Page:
David Blackburn

Miliband’s Oldham dilemma

Miliband’s Oldham dilemma
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Joy. It will be a campaigning Christmas, now that the Oldham by-election is likely to be held on 13th January. The Labour party is much exercised. The permanently outraged Chris Bryant says it is a ‘disgrace’ that politics will sully the ‘major Christian festival of the year’ – the lapsed cleric seems to have forgotten the election’s proximity to Easter. More importantly, fewer students will be in Oldham on 13th January to serve ‘judgement’ on the government, as Hilary Benn put it in the Commons this morning before adding that the government is ‘running scared’.

By-elections are determined by local issues, as one would expect. But Benn’s statement perhaps reveals how Miliband intends to use the campaign to define his leadership. ‘Friend of the students’ is an effective pose for the opportunist. I don’t expect Miliband to be as naive or fanciful as successive Liberal Democrat, not least because he has to commit to a policy other than straight opposition. But Miliband is fixated on the tuition fee settlement and the abolition of educational maintenance allowances, and concentrated on them at yesterday’s PMQs and in a TV interview today.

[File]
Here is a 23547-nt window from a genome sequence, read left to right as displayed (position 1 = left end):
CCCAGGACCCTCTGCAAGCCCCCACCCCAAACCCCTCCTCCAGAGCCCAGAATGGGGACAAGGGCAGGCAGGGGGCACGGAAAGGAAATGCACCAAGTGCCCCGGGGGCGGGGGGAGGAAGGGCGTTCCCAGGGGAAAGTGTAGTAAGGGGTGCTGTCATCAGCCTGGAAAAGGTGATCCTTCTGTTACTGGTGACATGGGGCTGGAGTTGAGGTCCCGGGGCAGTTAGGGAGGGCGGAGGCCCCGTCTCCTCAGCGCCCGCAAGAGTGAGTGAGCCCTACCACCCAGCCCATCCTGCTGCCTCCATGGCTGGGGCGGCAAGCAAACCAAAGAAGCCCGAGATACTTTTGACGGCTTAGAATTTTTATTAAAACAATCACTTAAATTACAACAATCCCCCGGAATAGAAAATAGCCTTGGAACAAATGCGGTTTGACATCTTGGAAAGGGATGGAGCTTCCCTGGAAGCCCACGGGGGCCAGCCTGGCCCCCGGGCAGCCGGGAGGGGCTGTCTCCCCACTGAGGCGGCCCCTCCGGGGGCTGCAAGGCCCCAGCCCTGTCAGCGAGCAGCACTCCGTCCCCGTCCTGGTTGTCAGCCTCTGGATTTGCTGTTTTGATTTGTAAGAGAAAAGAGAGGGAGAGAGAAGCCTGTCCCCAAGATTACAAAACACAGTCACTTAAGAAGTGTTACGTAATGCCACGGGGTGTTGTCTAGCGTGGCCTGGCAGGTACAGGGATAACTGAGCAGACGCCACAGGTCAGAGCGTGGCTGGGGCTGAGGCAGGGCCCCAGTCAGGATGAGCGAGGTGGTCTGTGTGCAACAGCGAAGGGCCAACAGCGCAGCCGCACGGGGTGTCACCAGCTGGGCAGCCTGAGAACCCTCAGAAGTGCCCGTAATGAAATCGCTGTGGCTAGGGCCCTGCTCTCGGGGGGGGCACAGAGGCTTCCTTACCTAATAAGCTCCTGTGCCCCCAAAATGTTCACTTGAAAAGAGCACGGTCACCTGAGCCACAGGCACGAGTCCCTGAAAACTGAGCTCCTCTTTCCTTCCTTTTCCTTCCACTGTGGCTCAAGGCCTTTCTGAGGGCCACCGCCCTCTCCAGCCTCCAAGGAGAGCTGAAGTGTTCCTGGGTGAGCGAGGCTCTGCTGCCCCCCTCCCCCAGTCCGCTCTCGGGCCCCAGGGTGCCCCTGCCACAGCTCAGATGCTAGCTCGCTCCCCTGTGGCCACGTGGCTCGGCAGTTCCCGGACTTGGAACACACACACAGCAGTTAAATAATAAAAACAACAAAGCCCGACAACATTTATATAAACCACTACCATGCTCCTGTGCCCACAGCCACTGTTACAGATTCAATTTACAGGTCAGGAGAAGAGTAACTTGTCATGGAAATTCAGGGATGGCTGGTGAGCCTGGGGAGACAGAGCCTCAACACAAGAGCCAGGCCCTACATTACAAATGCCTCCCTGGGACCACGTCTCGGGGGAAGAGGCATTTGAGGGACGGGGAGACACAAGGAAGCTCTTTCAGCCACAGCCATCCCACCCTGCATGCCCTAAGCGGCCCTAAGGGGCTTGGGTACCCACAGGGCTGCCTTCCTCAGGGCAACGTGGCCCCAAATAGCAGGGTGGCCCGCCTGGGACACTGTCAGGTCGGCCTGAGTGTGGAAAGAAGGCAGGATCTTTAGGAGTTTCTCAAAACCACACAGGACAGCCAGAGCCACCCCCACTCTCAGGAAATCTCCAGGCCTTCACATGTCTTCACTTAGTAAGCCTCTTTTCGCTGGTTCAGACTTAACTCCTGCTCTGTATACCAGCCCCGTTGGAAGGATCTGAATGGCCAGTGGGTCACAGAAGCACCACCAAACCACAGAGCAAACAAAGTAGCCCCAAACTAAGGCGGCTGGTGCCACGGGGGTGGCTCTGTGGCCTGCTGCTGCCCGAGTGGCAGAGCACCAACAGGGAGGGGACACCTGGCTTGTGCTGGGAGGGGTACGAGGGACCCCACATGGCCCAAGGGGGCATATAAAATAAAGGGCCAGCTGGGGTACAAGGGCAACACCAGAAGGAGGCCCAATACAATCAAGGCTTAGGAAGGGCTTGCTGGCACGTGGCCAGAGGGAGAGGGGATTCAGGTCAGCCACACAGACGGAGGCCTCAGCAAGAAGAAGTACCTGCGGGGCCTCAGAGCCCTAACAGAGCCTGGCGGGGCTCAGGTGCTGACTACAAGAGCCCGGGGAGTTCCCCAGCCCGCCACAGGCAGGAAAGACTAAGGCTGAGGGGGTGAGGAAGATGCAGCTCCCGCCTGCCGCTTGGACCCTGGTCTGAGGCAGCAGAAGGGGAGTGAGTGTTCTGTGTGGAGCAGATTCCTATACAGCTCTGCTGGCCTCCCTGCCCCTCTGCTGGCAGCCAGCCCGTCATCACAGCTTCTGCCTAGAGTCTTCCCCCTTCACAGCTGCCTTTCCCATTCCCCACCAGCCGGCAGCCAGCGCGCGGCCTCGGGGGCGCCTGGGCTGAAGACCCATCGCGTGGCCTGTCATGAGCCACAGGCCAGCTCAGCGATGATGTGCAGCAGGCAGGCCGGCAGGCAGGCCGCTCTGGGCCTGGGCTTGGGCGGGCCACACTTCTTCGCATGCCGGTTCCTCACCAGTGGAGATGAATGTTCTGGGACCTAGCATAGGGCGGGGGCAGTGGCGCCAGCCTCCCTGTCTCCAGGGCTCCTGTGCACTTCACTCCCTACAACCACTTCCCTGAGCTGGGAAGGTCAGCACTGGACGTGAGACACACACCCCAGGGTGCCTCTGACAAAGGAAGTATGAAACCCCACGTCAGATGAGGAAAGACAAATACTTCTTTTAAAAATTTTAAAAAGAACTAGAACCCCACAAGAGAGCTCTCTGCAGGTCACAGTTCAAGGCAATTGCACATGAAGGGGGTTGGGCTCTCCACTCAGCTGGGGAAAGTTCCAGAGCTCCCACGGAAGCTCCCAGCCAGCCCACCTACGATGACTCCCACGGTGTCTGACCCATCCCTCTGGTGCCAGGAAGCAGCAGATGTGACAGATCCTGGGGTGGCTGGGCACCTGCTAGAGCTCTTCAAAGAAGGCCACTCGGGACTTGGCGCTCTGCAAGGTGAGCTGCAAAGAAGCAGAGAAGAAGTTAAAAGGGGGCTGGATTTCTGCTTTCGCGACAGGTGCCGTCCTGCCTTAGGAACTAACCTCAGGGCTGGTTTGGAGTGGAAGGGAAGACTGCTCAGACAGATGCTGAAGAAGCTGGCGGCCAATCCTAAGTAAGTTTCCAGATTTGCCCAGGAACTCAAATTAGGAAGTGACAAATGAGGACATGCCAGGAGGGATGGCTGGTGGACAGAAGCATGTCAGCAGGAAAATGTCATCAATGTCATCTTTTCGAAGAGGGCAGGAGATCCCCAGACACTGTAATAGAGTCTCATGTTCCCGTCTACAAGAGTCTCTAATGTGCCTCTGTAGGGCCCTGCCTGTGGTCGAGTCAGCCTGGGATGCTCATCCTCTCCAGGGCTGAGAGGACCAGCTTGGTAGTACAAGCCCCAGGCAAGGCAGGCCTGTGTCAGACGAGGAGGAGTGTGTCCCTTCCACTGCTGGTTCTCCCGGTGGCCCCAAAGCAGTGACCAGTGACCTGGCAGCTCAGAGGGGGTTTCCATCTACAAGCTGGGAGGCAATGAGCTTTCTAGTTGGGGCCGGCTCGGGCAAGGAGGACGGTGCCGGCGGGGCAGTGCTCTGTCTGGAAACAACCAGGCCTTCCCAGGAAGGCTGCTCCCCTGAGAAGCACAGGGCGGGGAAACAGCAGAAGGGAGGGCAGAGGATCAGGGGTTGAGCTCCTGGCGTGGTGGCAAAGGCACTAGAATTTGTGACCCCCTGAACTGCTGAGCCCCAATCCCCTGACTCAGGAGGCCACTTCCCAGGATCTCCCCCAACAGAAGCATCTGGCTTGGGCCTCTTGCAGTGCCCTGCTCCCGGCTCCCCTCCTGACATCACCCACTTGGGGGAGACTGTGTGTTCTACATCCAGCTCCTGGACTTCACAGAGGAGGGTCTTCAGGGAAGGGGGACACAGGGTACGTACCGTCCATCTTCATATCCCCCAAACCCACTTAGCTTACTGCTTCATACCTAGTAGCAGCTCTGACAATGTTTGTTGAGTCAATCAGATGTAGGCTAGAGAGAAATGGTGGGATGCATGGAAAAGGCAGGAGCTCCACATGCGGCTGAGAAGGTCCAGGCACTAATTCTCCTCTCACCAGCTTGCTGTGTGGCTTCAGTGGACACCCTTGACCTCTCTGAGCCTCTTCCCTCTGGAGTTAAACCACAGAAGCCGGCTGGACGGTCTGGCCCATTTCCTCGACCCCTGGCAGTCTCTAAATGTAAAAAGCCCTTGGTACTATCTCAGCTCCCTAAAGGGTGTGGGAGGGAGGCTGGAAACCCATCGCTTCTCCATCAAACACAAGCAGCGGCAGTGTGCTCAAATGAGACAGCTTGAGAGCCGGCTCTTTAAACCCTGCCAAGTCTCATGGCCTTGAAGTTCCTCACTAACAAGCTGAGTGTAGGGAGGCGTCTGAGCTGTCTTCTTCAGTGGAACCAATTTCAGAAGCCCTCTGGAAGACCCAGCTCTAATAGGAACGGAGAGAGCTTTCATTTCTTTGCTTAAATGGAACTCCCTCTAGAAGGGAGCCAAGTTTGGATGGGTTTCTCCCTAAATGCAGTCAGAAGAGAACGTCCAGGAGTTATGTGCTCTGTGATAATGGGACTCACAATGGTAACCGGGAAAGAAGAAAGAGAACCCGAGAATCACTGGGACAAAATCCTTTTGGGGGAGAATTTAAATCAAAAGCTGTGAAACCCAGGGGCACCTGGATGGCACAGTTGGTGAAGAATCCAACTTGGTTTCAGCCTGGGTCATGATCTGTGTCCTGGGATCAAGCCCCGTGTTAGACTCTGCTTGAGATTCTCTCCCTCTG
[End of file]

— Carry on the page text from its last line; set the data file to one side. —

The Staggers’ George Eaton argues that Miliband’s quiet start is a deliberate attempt not to raise expectations. If so, it doesn’t say much for the leader’s confidence. He will have to offer coherence beyond sympathy for students throughout this by election.  He should be heed Ed Balls’ advice (if not Balls’ exact sentiments) and talk about the economy. Balls told the Daily Politics yesterday:

‘The issue is can we persuade the country the conservatives have got the economy wrong. We have not succeeded in doing that yet, that is our challenge in the coming years. Personally I’d rather he had done a second question on the economy. I think it’s really important that we get this message out there.’

Miliband has no such message at present.